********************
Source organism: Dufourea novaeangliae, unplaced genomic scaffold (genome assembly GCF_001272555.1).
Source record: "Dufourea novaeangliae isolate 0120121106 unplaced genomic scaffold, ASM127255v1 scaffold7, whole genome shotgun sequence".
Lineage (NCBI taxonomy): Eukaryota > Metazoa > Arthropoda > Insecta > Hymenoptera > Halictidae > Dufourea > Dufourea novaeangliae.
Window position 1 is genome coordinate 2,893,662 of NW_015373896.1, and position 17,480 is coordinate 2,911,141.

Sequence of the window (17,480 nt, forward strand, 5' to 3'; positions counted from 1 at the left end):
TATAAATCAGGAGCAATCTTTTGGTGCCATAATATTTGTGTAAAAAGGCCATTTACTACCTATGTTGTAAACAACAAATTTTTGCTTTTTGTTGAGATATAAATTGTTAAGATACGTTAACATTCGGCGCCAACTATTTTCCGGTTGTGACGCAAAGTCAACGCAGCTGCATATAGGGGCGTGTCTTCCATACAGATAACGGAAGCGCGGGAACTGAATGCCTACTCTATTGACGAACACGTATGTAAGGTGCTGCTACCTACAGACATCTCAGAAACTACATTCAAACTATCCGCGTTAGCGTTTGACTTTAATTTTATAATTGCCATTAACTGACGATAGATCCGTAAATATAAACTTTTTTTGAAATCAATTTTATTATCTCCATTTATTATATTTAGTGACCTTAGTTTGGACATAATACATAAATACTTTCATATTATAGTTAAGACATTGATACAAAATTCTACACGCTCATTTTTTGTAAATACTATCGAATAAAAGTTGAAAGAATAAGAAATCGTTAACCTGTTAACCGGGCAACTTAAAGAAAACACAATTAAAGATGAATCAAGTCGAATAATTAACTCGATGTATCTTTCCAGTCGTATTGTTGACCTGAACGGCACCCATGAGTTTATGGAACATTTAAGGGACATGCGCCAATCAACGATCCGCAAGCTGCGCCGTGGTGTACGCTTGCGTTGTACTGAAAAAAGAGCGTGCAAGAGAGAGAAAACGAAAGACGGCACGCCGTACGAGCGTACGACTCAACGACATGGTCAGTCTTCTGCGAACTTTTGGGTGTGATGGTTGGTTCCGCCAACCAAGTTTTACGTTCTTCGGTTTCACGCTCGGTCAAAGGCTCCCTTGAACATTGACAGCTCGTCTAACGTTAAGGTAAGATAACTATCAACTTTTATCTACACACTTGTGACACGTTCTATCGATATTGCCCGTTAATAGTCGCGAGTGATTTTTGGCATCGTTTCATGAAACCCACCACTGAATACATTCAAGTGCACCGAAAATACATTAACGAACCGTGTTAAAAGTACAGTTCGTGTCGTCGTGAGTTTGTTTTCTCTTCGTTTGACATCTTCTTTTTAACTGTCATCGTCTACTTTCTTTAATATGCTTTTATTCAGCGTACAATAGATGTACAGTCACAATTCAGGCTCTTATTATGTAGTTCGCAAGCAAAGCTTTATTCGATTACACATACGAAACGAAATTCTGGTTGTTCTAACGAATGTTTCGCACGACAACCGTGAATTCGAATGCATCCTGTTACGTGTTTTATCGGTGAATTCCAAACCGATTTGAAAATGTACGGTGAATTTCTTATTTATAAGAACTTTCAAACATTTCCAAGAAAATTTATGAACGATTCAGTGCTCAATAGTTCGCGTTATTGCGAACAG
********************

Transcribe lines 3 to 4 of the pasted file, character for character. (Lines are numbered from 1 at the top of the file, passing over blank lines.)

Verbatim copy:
Lineage (NCBI taxonomy): Eukaryota > Metazoa > Arthropoda > Insecta > Hymenoptera > Halictidae > Dufourea > Dufourea novaeangliae.
Window position 1 is genome coordinate 2,893,662 of NW_015373896.1, and position 17,480 is coordinate 2,911,141.